How to Make a Floating Shoulder Pad
I saw this idea in an Escada shirt several seasons ago. The shoulder pad cover is extended toward the neckline and then sewn into the neck seamline. This holds the pad in place but also enables it to shift with your garment as you move. This is a great technique for a boatneck garment and other tricky necklines because the pad can't peek out at the edge. It is very nice in garments with a jewel neckline, a convertible collar, or a collar band. It also prevents 'shoulder pad drop-off'--that section where the shoulder pad ends between the arm and the neck and often causes an indentation along the shoulder seam of your garment. A floating shoulder pad is a solution to filling in the seamline and to enable natural movement of the garment when wearing.
1. This method works best with an uncovered 'bull-nose' shoulder pad such as the one shown. It is stitched to wrap over the shoulder. Don't use a foam pad because it can't withstand the heat needed from the iron.
|2. Cut a piece of fusible tricot interfacing slightly larger than the underside of the shoulder pad, and extending from the inner point of the pad to the neckline of the garment. The inner point of the pad is the part that's closest to your neck.|
3. Pick a solid color lining fabric or silk charmeuse that does not shadow through your garment. A color that matches your skin tone works well under white fabric. When I first saw the Escada 'man tailored shirts', they were available in white, ivory, and black heavy organza. The fabric that covered the top side of the shoulder pad (that would show through the organza) was not in white, ivory, or black silk charmeuse. Under the white organza was an antique ivory almost a peanut butter color. Under the ivory was a peachy salmon and under the black was a very dark bitter sweet brown. When the different color shirts were worn, the lining fabric shadowed through the fashion fabric, but the pad was invisible leaving no hint of where the pad ends and the skin color begins.
Cut the lining/silk charmeuse the same size as the interfacing, remember the silk charmeuse has to travel over the rounded upper section of the pad, plus a bit more so it can be fused to the interfacing around the outside of the pad.
1. Make a 3-in. long lengthwise dart at the center of the lining/silk charmeuse fabric with the widest part of the dart at the outside section of the shoulder pad (the part at the shoulder/arm).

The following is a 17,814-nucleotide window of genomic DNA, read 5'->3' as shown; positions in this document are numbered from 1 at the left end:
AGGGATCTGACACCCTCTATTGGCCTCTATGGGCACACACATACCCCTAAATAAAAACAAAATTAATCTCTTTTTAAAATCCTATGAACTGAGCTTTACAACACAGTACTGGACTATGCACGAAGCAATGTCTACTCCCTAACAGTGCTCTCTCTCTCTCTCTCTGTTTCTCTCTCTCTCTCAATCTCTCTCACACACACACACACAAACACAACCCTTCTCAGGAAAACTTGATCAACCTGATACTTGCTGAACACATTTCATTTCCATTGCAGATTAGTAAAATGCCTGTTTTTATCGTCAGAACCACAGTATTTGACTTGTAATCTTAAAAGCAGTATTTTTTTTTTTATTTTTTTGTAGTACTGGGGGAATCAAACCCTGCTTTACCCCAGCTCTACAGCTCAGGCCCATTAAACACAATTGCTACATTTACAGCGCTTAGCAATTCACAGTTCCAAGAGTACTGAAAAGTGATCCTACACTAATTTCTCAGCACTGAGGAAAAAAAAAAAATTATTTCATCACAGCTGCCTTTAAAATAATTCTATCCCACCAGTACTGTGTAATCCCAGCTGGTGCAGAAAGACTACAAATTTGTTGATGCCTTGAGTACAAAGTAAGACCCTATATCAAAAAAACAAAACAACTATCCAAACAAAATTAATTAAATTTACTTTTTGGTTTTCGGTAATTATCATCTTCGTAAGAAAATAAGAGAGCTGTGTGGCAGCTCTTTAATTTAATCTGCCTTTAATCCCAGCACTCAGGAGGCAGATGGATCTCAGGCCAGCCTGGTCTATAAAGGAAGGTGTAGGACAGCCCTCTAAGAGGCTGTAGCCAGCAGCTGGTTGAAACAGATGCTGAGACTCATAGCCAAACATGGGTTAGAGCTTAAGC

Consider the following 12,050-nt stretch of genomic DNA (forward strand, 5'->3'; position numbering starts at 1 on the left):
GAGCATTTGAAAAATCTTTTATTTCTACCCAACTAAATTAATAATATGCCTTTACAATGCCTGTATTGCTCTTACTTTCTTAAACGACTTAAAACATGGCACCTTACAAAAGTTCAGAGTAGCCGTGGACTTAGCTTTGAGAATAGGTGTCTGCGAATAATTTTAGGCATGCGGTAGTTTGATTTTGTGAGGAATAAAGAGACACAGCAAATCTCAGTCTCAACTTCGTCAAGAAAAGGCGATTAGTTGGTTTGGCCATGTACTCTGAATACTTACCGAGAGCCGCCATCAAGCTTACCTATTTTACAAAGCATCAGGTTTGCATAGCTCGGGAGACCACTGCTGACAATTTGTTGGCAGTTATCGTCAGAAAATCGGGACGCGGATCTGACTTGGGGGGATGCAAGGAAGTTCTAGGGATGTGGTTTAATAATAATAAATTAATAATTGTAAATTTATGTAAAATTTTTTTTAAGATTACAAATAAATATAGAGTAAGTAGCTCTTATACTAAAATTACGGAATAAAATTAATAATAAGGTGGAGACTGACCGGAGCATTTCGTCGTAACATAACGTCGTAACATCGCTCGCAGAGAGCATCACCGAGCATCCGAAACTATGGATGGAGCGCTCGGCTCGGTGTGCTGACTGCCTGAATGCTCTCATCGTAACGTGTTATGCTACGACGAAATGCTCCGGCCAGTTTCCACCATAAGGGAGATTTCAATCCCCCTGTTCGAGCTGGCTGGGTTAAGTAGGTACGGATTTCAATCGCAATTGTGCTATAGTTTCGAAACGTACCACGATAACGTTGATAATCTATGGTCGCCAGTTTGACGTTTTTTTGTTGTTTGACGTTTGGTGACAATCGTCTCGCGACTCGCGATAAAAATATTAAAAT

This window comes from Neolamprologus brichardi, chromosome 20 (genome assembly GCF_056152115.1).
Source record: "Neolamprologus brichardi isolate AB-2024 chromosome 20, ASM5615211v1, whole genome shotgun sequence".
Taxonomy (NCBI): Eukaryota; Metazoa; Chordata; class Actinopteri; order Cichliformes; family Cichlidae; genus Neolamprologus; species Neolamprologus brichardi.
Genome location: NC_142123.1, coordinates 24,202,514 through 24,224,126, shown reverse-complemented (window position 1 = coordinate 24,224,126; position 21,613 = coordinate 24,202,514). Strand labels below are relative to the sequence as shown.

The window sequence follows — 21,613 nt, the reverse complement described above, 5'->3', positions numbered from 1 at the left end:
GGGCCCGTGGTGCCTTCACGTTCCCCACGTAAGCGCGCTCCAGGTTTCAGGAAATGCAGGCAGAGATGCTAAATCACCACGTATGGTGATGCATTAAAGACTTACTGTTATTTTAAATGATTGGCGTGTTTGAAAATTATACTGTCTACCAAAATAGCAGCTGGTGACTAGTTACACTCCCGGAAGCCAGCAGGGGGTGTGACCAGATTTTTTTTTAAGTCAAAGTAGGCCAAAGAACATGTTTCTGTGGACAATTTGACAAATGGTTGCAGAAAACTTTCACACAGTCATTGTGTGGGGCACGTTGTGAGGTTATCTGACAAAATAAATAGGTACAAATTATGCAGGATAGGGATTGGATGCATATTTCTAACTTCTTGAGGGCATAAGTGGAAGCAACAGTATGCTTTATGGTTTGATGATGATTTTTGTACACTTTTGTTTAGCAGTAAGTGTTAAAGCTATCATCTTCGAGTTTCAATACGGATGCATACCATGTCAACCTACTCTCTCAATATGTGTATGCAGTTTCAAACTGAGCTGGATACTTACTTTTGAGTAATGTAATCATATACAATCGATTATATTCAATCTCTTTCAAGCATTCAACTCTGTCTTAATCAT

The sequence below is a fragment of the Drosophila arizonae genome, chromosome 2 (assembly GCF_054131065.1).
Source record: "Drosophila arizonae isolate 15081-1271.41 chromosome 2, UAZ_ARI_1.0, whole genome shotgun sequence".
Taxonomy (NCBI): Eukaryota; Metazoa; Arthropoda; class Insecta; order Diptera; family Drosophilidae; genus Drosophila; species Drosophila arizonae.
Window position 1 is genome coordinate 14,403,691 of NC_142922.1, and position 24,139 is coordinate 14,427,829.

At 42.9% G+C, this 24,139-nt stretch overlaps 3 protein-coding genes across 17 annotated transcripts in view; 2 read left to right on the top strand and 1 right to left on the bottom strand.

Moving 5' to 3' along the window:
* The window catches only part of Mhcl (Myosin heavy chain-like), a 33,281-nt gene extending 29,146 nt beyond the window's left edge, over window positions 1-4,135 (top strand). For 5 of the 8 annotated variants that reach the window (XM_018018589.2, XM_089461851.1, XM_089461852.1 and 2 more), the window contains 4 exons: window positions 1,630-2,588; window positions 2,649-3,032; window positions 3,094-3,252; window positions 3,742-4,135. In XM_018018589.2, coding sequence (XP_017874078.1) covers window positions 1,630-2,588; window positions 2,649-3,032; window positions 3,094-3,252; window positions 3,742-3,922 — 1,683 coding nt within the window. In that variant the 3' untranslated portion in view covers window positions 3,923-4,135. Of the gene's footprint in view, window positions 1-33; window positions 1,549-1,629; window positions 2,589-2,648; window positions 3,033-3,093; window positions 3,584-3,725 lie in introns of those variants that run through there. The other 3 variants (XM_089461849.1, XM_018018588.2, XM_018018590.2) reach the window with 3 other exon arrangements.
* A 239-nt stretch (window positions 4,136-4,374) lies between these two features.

2. At your ironing board, position the silk charmeuse right side down and cover it with the interfaced shoulder pad adhesive side down sandwiching the pad between the layers and aligning the edges. Fuse the interfacing to the wrong side of the lining/silk charmeuse extension around the outside edges of the shoulder pad.
|3. Using thread to match the lining/silk charmeuse color, serge from the raw end of the extension around the bull nose and continue until you reach the opposite end of the extension. When serging around the shoulder pad sections make sure you use the edge of the shoulder pad as your guide.
4. Reshape the shoulder pad over a ham using only steam from the iron.
|Here is the shoulder pad from the tricot side showing the serging and the tricot/silk extension.|
|5. Try on your garment and temporarily insert the shoulder pad where it looks the best. Pin the extension to the raw neck edge. When you take the garment off you will see exactly where to stitch the extension to the neck's raw edge.|
|Pin the extension to the raw neck edge. When you take the garment off you will see exactly where to stitch the extension to the neck's raw edge.|
6. Lay the facing (RS together) between the shoulder pad extension (RS down) and neckline for a clean finish. Machine-sew the shoulder pad extension around the neck edge along the seam allowance stitching line.
This technique can be used in a garment that will be finished with a neckline facing, bias binding, a convertible collar, mandarin or collar band.
7. When the garment is finished, hand sew a thread chain about 4-1/2-in. away from the neckline from the top of the pad at the dart to the wrong side of the garment at the shoulder seam. When the body moves, the pad will move with it, and not be rigid.
Bonus points! You won't lose a shoulder pad while wearing the garment, in the wash, or at the drycleaners.
Posted on Dec 4th, 2012 in sewing, garment construction, how-to, fundamentals, sleeve, shoulder pad